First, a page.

Housing Advocacy

Watch Your Mouth!  Ten Phrases that Progressives Should Retire in 2013

Along with the usual New Year’s resolutions about exercising, getting more sleep, and being more patient with the kids, progressives should add better communications to their list. We have a […]

Along with the usual New Year’s resolutions about exercising, getting more sleep, and being more patient with the kids, progressives should add better communications to their list. We have a historic opportunity to frame the public debate this year in terms of social justice, human rights, and opportunity for all. But that requires being smarter and more deliberate in the way we talk about the nation’s priorities and future. At the very least, we need to stop using certain words and phrases that erode support for progressive values and policies. Here’s my list. I’ll ask for yours at the end of this post.

1. The Market. Building public support for a more fair economic system requires highlighting the fact that the economy is a set of human-made rules, systems, and structures, not an autonomous organism or an unbridled force of nature. Referring to bankers, CEOs, and other financial actors as “the market” obscures that reality, and reinforces the conservative notion that economic regulation is a hindrance rather than a crucial part of the rules that govern a just society. Instead, let’s clearly identify the people and institutions that are at work—for good or for ill—in our economic system. Instead of “regulating the free market,” let’s talk about “rules that hold banks accountable” or “consumer protections.”

2. Entitlements. When used to refer to safety-net protections, the term “entitlements” suggests handouts and dependency rather than a societal investment in shared prosperity and economic independence. It also obscures the tremendous subsidies and other benefits that corporations and the wealthy receive through other channels. Let’s instead call popular programs like Social Security and Medicare by name, while challenging “public service cuts,” and supporting “economic security policies.”

3. Felon. Activists around the country are doing inspiring work to create a more fair, effective, and equitable criminal justice system. To speed that work along, we should stop using the word “felon,” which reduces the identity of people convicted of crimes to the worst thing they’ve ever done. Worse still is “felon disenfranchisement” (banning people with felony convictions from voting), which combines a negative word with an arcane one that means nothing to many people who might otherwise care about the issue. Instead of opposing “felon disenfranchisement,” for example, we should uphold the “voting rights” of “people with felony convictions,” “people emerging from prison,” or “people who’ve paid their debt to society.” Let’s also drop “ex-offender.” And, while we’re at it, let’s stop using the word “criminal” as a noun too, for the same reasons.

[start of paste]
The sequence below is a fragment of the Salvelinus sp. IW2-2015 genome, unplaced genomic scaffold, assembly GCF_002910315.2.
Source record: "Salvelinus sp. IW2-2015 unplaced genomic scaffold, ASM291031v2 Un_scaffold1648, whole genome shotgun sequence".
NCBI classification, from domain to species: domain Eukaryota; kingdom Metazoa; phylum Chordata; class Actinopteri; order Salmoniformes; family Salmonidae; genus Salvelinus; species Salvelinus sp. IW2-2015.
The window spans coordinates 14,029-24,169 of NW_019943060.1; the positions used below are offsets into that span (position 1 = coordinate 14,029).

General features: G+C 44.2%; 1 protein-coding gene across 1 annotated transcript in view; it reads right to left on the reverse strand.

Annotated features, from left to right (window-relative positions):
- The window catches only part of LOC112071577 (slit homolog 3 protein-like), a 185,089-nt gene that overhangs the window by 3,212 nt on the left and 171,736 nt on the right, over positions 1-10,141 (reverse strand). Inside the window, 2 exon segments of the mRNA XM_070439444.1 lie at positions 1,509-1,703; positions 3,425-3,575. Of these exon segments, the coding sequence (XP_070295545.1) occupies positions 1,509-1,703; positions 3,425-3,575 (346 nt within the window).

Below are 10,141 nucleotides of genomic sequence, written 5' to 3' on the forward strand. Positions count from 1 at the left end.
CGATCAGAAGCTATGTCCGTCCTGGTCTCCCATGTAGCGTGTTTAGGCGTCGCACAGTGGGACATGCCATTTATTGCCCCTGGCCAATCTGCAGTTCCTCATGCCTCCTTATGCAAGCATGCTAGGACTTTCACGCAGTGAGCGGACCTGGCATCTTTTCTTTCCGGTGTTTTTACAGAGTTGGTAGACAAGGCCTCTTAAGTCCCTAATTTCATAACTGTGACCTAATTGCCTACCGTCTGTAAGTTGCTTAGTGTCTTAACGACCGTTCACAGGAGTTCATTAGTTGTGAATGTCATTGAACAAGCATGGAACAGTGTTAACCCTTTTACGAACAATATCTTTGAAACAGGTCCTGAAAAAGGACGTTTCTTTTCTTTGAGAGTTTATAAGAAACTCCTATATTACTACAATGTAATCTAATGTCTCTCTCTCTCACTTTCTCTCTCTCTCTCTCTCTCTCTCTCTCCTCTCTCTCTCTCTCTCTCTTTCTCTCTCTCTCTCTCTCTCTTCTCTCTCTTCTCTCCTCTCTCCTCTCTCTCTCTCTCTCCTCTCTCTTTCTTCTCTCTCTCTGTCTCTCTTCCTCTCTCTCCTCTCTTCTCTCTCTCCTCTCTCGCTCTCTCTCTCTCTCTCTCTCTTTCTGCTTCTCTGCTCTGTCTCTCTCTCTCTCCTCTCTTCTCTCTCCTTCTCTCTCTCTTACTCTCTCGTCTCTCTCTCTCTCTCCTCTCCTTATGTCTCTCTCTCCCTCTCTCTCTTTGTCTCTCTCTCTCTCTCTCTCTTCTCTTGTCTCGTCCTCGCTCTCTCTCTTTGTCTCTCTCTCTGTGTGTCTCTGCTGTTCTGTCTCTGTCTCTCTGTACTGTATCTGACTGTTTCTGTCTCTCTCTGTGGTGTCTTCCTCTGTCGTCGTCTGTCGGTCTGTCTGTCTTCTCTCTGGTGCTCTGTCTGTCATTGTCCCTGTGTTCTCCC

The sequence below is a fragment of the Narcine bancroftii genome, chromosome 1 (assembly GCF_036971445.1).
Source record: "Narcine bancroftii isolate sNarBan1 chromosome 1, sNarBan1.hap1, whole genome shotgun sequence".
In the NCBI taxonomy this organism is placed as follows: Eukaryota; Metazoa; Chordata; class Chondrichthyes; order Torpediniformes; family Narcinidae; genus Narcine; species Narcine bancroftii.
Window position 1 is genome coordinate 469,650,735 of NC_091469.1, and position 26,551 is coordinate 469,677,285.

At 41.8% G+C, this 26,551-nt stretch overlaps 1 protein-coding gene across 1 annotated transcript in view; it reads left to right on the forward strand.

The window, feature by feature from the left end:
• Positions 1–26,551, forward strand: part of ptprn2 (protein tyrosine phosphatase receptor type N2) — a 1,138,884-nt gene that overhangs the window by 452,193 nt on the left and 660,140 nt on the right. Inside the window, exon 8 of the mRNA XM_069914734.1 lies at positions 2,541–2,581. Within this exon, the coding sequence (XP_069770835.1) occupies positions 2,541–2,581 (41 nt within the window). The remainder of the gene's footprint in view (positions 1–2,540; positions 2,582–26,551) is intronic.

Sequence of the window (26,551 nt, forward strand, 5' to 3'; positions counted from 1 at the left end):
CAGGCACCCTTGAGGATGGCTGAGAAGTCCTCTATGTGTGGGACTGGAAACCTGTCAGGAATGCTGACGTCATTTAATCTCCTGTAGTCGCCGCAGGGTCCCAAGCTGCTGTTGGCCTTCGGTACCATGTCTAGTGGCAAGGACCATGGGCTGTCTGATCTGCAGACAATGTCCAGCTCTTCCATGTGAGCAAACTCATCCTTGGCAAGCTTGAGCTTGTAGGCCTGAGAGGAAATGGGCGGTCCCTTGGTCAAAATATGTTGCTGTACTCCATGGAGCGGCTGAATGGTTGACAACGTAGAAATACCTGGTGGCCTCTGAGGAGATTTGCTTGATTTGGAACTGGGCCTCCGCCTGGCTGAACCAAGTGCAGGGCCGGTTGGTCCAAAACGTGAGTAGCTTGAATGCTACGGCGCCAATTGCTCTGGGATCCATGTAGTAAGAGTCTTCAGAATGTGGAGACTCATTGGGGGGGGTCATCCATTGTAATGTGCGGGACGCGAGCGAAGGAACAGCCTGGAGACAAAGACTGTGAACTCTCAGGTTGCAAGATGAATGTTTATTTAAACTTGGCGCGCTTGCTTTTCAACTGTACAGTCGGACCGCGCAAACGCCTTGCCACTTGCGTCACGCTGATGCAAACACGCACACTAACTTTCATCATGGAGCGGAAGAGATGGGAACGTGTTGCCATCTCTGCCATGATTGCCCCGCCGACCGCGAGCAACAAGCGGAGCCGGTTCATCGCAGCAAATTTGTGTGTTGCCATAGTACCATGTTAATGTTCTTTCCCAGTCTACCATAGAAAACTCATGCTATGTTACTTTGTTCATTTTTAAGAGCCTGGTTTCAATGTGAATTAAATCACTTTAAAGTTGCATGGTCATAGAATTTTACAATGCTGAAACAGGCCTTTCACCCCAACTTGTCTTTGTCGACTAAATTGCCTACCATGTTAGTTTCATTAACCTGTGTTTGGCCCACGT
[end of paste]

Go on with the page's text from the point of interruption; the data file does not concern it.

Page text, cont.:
4. Illegal. Terms like “illegal immigrant,” “illegal alien,” and, worst of all, “illegals” are dehumanizing as well as grammatically flawed—since people cannot be illegal. Conversely, talking about “legalization” and “getting right with the law” suggests, by implication, that those who lack authorization to live or work in the U.S. are inherently lawbreakers. We should instead talk about a “roadmap to citizenship” for “new Americans,” “aspiring citizens,” and, when greater specificity is needed, “immigrant parents,” “workers,” or “students” who are “undocumented” or “lack authorization” to work in the United States. To be sure, those phrases are more of a mouthful than “legal” and “illegal.” But reducing people’s lives and identities to one negative word undermines our values and goals.